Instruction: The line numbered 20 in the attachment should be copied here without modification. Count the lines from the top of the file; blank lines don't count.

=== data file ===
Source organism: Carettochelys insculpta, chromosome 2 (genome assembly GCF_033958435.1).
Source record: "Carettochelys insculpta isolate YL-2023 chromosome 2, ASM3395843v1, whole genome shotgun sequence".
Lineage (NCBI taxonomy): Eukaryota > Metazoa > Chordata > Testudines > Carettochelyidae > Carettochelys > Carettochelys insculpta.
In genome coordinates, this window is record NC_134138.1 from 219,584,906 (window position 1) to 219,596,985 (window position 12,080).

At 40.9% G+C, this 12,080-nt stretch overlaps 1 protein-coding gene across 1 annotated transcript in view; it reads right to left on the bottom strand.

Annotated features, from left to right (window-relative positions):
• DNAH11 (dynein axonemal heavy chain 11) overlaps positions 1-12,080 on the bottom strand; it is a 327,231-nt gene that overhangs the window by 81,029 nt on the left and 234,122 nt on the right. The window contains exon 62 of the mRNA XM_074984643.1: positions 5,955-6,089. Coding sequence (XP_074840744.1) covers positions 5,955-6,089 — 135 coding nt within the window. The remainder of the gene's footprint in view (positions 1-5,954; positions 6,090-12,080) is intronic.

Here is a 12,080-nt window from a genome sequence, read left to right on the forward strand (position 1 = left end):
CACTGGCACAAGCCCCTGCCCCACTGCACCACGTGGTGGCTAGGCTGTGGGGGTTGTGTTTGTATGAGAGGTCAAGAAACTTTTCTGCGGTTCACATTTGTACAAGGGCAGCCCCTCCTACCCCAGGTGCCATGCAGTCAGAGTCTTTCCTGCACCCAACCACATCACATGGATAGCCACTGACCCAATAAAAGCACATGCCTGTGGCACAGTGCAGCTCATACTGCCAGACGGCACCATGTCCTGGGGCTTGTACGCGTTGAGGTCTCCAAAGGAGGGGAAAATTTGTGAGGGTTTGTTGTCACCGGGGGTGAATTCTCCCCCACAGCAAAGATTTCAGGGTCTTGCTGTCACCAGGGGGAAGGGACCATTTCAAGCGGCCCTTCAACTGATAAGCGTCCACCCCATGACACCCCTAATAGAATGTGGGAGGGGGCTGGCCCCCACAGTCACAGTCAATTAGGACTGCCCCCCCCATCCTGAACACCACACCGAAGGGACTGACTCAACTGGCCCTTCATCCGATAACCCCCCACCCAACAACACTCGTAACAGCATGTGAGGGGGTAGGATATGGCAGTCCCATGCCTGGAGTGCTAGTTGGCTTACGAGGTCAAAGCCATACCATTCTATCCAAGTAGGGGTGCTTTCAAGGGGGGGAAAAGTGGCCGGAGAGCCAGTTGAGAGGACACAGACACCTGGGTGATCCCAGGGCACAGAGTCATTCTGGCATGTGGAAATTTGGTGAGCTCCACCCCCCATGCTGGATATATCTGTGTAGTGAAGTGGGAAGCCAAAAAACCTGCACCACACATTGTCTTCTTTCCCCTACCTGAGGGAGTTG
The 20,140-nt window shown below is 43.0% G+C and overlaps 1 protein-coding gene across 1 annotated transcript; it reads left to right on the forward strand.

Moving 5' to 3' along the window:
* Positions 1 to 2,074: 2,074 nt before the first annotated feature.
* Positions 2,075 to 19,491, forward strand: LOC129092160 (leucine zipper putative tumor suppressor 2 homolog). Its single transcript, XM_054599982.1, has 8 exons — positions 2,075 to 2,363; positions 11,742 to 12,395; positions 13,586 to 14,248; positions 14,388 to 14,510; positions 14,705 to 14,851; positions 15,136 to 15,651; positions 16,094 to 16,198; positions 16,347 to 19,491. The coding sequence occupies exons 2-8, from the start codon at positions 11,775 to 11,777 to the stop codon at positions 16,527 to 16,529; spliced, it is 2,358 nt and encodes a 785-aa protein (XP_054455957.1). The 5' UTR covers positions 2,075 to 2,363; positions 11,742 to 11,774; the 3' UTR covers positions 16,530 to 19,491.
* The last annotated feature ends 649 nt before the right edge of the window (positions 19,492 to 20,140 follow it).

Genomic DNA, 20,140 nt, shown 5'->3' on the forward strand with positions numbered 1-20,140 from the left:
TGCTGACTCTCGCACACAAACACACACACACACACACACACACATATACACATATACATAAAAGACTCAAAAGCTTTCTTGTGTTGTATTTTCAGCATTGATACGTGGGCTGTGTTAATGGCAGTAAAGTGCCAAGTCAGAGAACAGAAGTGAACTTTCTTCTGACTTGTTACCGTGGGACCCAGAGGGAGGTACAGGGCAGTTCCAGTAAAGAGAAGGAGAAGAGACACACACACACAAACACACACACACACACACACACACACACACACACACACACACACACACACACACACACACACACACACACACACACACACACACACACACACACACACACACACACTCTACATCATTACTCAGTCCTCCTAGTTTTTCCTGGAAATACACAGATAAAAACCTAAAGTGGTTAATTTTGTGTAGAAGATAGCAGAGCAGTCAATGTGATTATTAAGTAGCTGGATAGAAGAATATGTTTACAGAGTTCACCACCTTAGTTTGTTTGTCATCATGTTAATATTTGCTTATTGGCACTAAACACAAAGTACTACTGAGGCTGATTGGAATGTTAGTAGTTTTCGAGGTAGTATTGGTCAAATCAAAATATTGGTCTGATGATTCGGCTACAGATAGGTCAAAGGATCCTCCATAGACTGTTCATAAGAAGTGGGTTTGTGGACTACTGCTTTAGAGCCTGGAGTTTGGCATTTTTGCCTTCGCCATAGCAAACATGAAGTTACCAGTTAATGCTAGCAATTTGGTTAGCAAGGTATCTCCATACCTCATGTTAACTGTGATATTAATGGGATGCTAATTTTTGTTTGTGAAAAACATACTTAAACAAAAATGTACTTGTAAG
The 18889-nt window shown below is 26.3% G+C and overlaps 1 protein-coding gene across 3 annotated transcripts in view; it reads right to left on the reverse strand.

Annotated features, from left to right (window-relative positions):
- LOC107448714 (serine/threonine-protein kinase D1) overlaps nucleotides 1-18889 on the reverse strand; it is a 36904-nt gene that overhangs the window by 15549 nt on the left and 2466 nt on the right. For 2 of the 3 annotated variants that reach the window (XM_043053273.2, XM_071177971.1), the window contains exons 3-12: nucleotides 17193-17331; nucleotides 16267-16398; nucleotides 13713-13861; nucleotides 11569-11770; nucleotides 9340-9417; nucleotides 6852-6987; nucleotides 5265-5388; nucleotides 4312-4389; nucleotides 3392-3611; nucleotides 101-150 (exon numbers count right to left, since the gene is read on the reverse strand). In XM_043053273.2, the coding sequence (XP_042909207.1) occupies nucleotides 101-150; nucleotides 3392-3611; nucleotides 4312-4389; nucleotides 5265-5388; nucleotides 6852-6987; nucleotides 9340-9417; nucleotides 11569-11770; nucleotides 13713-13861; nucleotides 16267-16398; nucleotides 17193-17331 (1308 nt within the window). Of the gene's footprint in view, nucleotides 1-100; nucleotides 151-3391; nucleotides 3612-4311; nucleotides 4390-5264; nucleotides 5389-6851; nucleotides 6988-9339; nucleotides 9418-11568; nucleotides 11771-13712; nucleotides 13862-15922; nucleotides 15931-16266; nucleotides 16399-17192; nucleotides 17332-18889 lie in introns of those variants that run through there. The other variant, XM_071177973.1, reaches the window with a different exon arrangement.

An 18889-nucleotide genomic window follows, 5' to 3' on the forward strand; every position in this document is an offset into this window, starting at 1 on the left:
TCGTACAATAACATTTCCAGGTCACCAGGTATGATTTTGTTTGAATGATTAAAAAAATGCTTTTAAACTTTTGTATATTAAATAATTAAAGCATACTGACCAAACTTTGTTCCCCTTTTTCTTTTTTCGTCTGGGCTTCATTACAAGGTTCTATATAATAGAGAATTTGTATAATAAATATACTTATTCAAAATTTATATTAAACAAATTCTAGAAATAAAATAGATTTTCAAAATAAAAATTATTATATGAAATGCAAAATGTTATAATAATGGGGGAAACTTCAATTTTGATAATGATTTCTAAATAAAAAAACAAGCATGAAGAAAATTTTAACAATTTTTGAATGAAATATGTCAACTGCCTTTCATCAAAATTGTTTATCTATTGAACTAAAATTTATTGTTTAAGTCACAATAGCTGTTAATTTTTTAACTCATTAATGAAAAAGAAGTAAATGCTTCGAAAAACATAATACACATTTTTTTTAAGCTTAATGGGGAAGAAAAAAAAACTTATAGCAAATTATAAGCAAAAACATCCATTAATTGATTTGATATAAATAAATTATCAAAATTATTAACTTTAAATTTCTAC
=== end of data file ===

An 18889-nucleotide genomic window follows, 5' to 3' on the forward strand; every position in this document is an offset into this window, starting at 1 on the left: